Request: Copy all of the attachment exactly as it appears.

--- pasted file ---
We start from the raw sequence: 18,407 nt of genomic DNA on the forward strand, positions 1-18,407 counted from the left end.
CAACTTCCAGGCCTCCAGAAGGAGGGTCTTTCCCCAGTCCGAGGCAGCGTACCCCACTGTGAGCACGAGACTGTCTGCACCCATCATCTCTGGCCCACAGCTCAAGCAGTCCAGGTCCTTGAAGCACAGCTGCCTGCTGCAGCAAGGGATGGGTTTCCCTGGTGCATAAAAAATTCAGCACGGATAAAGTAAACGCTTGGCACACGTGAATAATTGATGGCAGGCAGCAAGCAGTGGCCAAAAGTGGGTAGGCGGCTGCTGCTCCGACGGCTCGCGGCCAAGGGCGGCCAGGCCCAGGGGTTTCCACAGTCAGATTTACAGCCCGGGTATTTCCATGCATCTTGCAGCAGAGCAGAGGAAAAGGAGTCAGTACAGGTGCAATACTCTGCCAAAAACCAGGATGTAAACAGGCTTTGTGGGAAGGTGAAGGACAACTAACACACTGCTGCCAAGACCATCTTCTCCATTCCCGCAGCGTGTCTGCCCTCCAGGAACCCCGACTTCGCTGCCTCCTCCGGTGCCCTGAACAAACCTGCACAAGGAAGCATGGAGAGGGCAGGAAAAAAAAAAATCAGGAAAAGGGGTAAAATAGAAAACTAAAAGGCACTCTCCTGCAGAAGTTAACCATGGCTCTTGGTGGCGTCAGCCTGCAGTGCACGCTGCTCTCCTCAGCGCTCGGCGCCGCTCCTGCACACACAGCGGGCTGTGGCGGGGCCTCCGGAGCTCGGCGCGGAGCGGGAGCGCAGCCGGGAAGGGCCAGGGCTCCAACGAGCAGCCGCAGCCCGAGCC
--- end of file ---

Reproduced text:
We start from the raw sequence: 18,407 nt of genomic DNA on the forward strand, positions 1-18,407 counted from the left end.
CAACTTCCAGGCCTCCAGAAGGAGGGTCTTTCCCCAGTCCGAGGCAGCGTACCCCACTGTGAGCACGAGACTGTCTGCACCCATCATCTCTGGCCCACAGCTCAAGCAGTCCAGGTCCTTGAAGCACAGCTGCCTGCTGCAGCAAGGGATGGGTTTCCCTGGTGCATAAAAAATTCAGCACGGATAAAGTAAACGCTTGGCACACGTGAATAATTGATGGCAGGCAGCAAGCAGTGGCCAAAAGTGGGTAGGCGGCTGCTGCTCCGACGGCTCGCGGCCAAGGGCGGCCAGGCCCAGGGGTTTCCACAGTCAGATTTACAGCCCGGGTATTTCCATGCATCTTGCAGCAGAGCAGAGGAAAAGGAGTCAGTACAGGTGCAATACTCTGCCAAAAACCAGGATGTAAACAGGCTTTGTGGGAAGGTGAAGGACAACTAACACACTGCTGCCAAGACCATCTTCTCCATTCCCGCAGCGTGTCTGCCCTCCAGGAACCCCGACTTCGCTGCCTCCTCCGGTGCCCTGAACAAACCTGCACAAGGAAGCATGGAGAGGGCAGGAAAAAAAAAAATCAGGAAAAGGGGTAAAATAGAAAACTAAAAGGCACTCTCCTGCAGAAGTTAACCATGGCTCTTGGTGGCGTCAGCCTGCAGTGCACGCTGCTCTCCTCAGCGCTCGGCGCCGCTCCTGCACACACAGCGGGCTGTGGCGGGGCCTCCGGAGCTCGGCGCGGAGCGGGAGCGCAGCCGGGAAGGGCCAGGGCTCCAACGAGCAGCCGCAGCCCGAGCC